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How to Keep Pond Water Clear Naturally

how to keep pond water clear
by Ally North Ally North

If you have a pond, you’ll want it to look its best as well as providing the perfect environment for wildlife. Algae, falling leaves, soil and pond silt can all muddy the waters.

Having clear water is an important part of maintaining a healthy pond, but what’s the best way to keep pond water clear without using chemicals, and how do you get rid of algae naturally? We asked our pond plant growers for their top tips.

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Position your pond

If you’re building a new pond, be sure to position it away from any overhanging trees or bushes, or you’ll be dragging leaves out of it for a good part of each autumn. If falling leaves are a problem in your existing pond, you can remove them with a long handled leaf rake or for a less labour intensive solution, cover your pond with a fine mesh or net each autumn - you can remove this once all the leaves have fallen.

leaves in pond

Allow the water to settle

If you plant too soon after filling your new pond, it can stir up a lot of silt and soil in the bottom of the pond. It’s best to leave it for about a week for everything to settle, then use a layer of stones or heavy gravel in the top of your planting pots or around plants rooted straight into the pond edges.

Combat algae - pond enemy #1

Algae is a familiar sight in ponds, especially in the summer when the increased warmth and sunlight encourages it to grow. A little algae is nothing to worry about - it’s simply a part of your pond’s ecosystem - but if it gets too thick or spreads too fast, it can become a problem, reducing oxygen levels and impeding the growth of other plants.

damselfly on algae

If you have a lot of algae, you can easily remove it by skimming it from the top of the pond. I use a long handled pond net, but you can also use a leaf rake. These are some other methods of dealing with algae.

1. Oxygenating plants

Oxygenating plants are your friends in the fight against algae, as they feed on the same nutrients as well as absorbing the carbon dioxide it needs to grow and converting it to oxygen. The more nutrients they eat, the fewer there are for the algae! Marginal (pond edge) plants are also competitors for nutrients and floating plants like water lilies reduce the amount of sunlight on the water’s surface (which algae also needs to grow) so be sure to include plenty of each.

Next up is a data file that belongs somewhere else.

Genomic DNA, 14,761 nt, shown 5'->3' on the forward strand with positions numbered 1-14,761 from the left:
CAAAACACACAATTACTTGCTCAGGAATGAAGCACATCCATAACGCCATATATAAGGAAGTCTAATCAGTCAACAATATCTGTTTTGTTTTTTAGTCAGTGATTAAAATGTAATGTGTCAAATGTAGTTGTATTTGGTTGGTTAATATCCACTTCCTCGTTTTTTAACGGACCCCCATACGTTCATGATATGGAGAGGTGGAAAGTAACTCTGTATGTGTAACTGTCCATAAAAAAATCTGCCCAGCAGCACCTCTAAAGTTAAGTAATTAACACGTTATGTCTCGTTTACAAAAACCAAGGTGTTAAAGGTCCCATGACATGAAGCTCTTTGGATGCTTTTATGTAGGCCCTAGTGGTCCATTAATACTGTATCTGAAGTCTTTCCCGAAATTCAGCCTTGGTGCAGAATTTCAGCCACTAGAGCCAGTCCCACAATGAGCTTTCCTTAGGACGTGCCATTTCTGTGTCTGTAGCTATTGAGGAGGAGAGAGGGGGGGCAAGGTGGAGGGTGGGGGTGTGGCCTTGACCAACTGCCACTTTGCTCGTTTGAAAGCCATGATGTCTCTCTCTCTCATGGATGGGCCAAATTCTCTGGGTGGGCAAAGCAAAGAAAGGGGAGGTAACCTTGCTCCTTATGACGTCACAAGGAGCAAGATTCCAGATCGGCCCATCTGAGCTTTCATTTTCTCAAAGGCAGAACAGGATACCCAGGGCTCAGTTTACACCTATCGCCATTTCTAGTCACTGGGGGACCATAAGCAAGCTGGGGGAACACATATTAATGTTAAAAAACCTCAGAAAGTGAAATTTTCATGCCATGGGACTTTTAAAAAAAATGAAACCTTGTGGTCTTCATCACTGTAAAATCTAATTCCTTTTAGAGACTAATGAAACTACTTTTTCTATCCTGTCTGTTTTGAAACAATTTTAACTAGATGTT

water lily in pond

2. Barley straw

If you have a lot of algae or blanketweed, a good organic solution is to use barley straw. You don’t need much, but you should plan on adding it to your pond six to eight weeks before the warm weather brings the algae. As the barley straw rots, it releases a chemical which prevents the growth of algae. As it’s a natural product, it’s completely safe for wildlife ponds.

3. Snails

If you add snails to your pond, they’ll not only bring more biodiversity, but they’ll help to keep the water clean too, by eating plant debris and algae. They’re fascinating to watch, especially the ramshorn snails, which float on the surface of the water. (Don’t use ordinary garden snails for this, only aquatic species.)

pond snail

4. Pond fountains

A pond fountain can help to reduce the growth of algae by aerating the water and increasing its oxygen levels. I like the solar powered ones which can be bought quite cheaply and will float in your pond, but it’s best to bring them indoors over winter as they can get dirty or crack in lower temperatures.

You’ll never defeat the algae completely, but if you keep it to a minimum using these tactics, it shouldn’t be a big problem.

pond fountain

Feeding your fish

Overfeeding fish can be a cause of dirty pond water. As a rule, you should feed them only what they can eat in two to three minutes as any left on the surface uneaten will rot and provide nutrients for algae. A fish’s metabolism slows down in autumn and winter and they need less food, so be sure to reduce the amount you feed them accordingly.

fish in pond

Weeds and fast growing plants

When your underwater plants have become established, you may need to cut them back if they’ve grown too large for the space. If fast growing plants are allowed to take over, they can stop the movement of the water, which reduces oxygen levels and encourages stagnation, as well as preventing any fish from moving about freely.


For larger ponds, a filter can be useful for keeping the water clear and save you a lot of manual work. You’ll need to clean it once a week or so - usually this just involves removing the filter, spraying it with a hose and replacing it. If your pond filter starts making a loud noise or leaking, that’s a good indication that it needs cleaning.

For more pond care tips and advice, browse our support centre or get in touch with us.

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